giving out more, not less user info. And I have to say, the recent Wall Street Journal series about Internet privacy has been been more scare tactics than substance. My 67-year-old father, for example - avid Wall Street Journal fan and Internet noob - is thoroughly convinced that Facebook is full of porn and Russian mafioso.Marshall Kirkpatrick makes a good point when he argues that Facebook should be
And while I recognize that it's probably not that important that Facebook convince my father's demographic that Facebook is really not out to steal their personal identities and Social Security numbers, I do still think that it's worth erring on the side of "less" not "more" when it comes to extracting user info. Because there are other demographics - by age, by profession, by politics - that have reason to pause before their clicks, their likes, their IDs are turned over to that big data repository in the sky.
As Marshall argues, this isn't simply about advertisers being able to best gauge whether or not we want to buy a certain carbonated beverage or laundry detergent. Marshall makes a strong case for being able to take aggregate data from user profiles to be able to build cool tools and to be able to reveal interesting insights into what we think, buy, like.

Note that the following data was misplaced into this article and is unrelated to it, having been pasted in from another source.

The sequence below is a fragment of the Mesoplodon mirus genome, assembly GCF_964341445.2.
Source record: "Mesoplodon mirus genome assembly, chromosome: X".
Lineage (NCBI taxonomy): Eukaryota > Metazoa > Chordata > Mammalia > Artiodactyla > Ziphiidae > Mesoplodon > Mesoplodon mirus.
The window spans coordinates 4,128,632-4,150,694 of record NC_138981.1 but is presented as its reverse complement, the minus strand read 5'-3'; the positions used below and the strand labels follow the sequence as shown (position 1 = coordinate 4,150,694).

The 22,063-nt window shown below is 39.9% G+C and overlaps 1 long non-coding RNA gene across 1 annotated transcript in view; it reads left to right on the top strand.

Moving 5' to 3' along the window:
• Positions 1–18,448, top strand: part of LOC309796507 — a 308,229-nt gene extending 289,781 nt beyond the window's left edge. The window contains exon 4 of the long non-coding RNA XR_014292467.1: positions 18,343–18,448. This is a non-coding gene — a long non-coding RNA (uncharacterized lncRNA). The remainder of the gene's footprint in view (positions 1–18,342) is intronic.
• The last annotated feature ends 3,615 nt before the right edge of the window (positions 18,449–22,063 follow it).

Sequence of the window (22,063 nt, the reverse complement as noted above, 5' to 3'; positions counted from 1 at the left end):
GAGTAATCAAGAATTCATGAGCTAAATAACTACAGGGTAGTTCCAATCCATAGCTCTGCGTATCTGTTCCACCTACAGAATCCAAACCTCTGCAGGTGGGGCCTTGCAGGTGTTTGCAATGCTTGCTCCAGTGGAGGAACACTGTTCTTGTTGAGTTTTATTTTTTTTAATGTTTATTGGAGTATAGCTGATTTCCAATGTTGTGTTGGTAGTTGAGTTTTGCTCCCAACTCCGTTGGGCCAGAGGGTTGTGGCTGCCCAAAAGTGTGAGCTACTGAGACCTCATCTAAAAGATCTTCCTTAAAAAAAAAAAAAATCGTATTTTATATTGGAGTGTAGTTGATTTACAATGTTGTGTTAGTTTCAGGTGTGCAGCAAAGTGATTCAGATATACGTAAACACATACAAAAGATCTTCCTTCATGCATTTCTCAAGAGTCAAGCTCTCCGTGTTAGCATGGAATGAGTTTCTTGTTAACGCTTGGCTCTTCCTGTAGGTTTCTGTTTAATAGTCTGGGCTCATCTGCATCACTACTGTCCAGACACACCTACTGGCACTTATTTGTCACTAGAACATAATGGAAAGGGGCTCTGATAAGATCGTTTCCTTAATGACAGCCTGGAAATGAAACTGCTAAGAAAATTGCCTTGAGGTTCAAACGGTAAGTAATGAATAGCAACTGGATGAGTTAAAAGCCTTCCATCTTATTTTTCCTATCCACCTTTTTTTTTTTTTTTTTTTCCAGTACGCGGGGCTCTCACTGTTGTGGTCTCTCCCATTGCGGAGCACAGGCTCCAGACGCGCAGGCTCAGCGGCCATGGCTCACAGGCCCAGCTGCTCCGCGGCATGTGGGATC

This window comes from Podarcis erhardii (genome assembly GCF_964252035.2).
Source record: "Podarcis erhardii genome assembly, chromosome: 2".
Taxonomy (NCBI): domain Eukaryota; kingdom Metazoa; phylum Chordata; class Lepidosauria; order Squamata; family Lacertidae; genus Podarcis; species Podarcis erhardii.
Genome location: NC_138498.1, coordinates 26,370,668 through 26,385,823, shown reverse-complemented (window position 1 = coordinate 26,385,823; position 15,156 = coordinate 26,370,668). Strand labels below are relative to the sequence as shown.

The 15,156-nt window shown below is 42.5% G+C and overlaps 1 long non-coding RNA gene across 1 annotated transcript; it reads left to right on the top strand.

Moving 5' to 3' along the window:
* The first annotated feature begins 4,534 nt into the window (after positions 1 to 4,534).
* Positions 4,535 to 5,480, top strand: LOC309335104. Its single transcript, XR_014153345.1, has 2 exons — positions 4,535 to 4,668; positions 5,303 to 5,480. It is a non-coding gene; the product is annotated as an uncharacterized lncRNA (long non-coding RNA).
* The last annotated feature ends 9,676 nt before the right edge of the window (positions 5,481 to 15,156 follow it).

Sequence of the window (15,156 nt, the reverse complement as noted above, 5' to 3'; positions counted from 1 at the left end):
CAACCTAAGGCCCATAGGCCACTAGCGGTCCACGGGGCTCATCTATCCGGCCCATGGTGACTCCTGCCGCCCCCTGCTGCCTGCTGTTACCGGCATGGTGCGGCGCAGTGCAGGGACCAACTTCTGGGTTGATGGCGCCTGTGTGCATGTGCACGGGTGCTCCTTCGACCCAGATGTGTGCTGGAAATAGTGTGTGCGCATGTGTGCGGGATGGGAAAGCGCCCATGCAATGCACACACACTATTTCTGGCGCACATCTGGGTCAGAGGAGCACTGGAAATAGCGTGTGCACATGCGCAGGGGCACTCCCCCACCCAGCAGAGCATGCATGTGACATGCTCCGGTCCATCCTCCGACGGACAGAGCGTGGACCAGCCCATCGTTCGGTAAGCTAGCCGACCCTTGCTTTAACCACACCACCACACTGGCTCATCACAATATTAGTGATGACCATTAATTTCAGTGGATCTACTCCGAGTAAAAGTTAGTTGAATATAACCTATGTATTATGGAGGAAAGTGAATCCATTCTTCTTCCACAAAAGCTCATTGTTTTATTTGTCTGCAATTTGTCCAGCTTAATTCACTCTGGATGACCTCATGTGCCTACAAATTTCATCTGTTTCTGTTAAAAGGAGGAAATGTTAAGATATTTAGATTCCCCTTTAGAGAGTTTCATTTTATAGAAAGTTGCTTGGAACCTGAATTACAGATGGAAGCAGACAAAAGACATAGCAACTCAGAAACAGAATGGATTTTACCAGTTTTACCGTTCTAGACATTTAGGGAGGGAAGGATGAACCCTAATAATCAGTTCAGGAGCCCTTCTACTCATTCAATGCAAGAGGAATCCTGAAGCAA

But there are plenty of areas of my world in which I'd rather Facebook and Facebook developers not reveal "interesting insights." And I gotta say, as a heterosexual woman pushing 40, my life is pretty damn vanilla. But I have a 17 year old son, and despite my repeated comments on what he "likes" (and my advice on how he can better obscure this information from his mother - and others - on Facebook) I am really reticent to see his profile opened up to advertisers, researchers, and developers.
I have to say, however, that I don't blame Facebook entirely for this whole debacle. I have tried to give my kid lessons on how to protect his online activities from the likes of both his mother and the Feds. (For the record, Gene Simmons, my son will not be pirating your music online as he has access to plenty of your records here at home and he has never once expressed an interest in listening to them, let alone converting them to MP3 and BitTorrenting them).
But I still balk at the idea of corporations tracking - and selling our online behaviors. It isn't simply a matter of the fear and panic that The Wall Street Journal wants to incur. It's more the fear that every parent probably has, trying to equip their child to be good digital citizens, in a world that seems ready to exploit every click and mis-click.